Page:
Located near the beaches of Blairgowrie, Australia, the Letterbox House is designed by McBride Charles Ryan. This building begins as the letterbox and unfolds to become an irregular open verandah. An outer, dark wooden shell is chopped away like an axe to a log, albeit lowered in resolution. A lighter, natural wood colour gives character to the sliced section, which in this case becomes a deck for outdoor entertainment.
According to the Architects:
“It’s like a half space, half enclosed, half open. Neither in nor out – a new version of the good old Aussie verandah. Its like a giant multi-sensory organ, the sun, the sky, the breeze and the sound and smell of the sea – When you arrive here of an evening and stand here and see the stars, no matter how still it is, you smell the sea – suck it in, it transforms you, reminds you (of what matters), it’s a kind of tonic. We like the buildings that make you smile (not laugh).It makes people smile, a building with the smallest façade on the peninsula – the building begins as the letterbox and unfurls to become this healthy scaled verandah, to some it is an upturned boat, to others it a wave a cliff. We like it being many things – people stop and ask us, we just say it is what it is to you
We wanted to show respect – the peninsula needs it, and the scale here was modest beach suburban –we wanted to respect that scale – and yet as you walk along the deck the scale sneaks up on you – before you know it your immersed and surrounded by the scale of the house – a bit like life really. The peninsula is the place where you suspend formality and convention for a while – we wanted the building to do this and to remind you of that – it moves too far from architectural convention towards the other disciplines – that was the intention. It becomes ambiguous – What is it? Where is the front door? You don’t need a ‘front door’ in a holiday house – you just find your way in.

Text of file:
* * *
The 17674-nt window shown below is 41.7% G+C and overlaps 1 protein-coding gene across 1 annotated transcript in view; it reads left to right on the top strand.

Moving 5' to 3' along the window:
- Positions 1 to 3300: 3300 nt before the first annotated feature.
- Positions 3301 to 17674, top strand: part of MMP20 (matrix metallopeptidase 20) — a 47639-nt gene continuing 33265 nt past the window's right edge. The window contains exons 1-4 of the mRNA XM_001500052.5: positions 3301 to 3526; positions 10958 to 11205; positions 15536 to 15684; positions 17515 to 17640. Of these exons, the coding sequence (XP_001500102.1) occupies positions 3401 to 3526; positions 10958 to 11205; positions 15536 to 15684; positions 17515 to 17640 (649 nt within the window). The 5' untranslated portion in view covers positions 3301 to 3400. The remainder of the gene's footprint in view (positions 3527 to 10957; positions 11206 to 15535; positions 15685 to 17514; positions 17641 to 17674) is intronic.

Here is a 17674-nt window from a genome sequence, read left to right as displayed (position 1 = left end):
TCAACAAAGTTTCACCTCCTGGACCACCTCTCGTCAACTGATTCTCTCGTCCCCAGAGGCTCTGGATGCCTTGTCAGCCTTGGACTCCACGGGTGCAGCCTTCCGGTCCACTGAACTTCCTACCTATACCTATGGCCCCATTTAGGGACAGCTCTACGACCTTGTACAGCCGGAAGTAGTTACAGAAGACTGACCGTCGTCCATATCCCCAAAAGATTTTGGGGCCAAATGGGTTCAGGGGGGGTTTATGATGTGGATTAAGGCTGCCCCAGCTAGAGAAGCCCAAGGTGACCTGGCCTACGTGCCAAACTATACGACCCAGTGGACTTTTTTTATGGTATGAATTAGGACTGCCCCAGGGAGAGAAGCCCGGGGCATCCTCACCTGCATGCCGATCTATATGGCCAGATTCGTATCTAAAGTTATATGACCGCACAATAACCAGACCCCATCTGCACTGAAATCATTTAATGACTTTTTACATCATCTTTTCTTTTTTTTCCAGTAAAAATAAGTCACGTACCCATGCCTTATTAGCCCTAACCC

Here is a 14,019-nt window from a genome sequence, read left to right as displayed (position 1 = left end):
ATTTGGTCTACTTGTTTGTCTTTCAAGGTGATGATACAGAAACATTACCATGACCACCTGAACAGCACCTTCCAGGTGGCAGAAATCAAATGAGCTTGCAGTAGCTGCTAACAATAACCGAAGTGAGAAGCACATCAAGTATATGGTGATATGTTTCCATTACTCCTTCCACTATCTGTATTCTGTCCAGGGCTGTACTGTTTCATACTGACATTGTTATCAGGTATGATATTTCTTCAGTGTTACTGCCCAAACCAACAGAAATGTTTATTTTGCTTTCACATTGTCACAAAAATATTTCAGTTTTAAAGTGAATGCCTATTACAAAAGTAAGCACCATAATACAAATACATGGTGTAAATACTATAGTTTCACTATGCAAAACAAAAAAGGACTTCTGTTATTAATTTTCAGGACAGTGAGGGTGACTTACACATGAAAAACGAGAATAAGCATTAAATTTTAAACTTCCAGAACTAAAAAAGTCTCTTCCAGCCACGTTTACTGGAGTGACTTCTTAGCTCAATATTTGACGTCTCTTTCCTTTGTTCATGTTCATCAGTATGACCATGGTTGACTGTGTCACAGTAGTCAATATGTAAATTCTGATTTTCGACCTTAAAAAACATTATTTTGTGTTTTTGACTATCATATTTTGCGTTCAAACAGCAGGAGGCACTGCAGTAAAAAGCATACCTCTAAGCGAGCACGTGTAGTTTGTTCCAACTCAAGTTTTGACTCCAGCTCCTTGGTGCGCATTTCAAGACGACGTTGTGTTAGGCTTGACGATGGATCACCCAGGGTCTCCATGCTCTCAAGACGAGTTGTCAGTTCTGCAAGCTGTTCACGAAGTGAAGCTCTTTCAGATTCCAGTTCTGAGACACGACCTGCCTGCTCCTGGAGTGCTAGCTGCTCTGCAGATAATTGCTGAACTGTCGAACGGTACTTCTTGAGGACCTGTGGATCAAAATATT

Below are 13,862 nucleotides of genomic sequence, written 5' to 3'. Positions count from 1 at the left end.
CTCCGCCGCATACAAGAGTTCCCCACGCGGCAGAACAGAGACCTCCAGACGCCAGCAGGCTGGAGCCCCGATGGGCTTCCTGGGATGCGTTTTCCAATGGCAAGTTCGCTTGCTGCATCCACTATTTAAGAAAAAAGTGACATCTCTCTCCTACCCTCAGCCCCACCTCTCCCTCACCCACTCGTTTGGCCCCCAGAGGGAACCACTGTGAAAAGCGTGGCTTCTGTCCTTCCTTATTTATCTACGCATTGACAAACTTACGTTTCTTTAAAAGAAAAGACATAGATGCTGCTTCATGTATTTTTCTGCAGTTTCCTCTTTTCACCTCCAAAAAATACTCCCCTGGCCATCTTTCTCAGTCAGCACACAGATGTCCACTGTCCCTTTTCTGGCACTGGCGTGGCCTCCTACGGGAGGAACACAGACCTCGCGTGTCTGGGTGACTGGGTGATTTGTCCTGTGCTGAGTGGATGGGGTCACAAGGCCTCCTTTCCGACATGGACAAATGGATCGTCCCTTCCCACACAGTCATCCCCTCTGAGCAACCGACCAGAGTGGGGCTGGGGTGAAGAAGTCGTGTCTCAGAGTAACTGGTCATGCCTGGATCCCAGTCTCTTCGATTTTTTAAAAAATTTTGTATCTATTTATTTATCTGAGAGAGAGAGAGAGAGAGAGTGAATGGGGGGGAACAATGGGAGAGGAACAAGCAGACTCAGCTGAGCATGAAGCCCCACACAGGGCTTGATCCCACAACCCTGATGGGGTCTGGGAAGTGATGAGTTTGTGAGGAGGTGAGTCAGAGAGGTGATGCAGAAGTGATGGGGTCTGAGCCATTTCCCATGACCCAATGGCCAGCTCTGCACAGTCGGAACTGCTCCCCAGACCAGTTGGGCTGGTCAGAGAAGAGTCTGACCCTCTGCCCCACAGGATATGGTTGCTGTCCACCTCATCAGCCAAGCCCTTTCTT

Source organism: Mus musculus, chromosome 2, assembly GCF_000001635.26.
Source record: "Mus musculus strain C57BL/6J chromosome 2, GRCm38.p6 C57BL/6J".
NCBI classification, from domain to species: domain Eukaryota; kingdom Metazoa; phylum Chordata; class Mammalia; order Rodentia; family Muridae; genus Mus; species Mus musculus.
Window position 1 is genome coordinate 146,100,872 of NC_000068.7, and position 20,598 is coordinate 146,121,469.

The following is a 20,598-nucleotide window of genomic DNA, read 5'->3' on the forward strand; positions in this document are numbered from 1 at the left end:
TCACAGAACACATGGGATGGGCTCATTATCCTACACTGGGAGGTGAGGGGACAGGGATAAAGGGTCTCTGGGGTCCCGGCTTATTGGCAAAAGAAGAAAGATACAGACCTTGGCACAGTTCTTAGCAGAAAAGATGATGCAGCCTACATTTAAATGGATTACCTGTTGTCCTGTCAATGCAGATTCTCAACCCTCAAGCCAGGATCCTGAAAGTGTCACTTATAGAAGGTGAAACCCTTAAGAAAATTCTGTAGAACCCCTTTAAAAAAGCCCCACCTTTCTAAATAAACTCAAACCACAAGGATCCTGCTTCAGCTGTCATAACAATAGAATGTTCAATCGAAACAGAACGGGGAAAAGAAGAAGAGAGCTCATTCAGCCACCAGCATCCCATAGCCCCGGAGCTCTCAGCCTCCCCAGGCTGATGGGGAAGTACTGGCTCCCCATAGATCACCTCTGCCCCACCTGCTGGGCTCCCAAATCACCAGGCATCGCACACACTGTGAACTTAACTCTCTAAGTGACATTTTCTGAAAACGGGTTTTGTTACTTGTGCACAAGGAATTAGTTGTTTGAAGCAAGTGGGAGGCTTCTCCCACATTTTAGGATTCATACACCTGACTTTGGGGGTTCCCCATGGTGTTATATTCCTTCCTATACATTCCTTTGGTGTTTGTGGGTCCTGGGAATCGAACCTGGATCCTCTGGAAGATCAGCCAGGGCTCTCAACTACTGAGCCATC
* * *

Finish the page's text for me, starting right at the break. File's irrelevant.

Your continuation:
Late on a sunny afternoon, when you are all salty, it is a great place to sit; the afternoon sun gives the wall a golden glow, which is echoed by the golden beer in your hand. You sit and watch the kids do what kids do – the things they forget to do when you are in the city. The inside of this golden wall is vivid red; the support structure and the support shelves which in time will become deposits of beach memories, the much leafed book, the photos, the bric-a-brac of beach holidays and markers of the quintessential Australian family life – when that happens maybe that will then become ‘my space’ also.”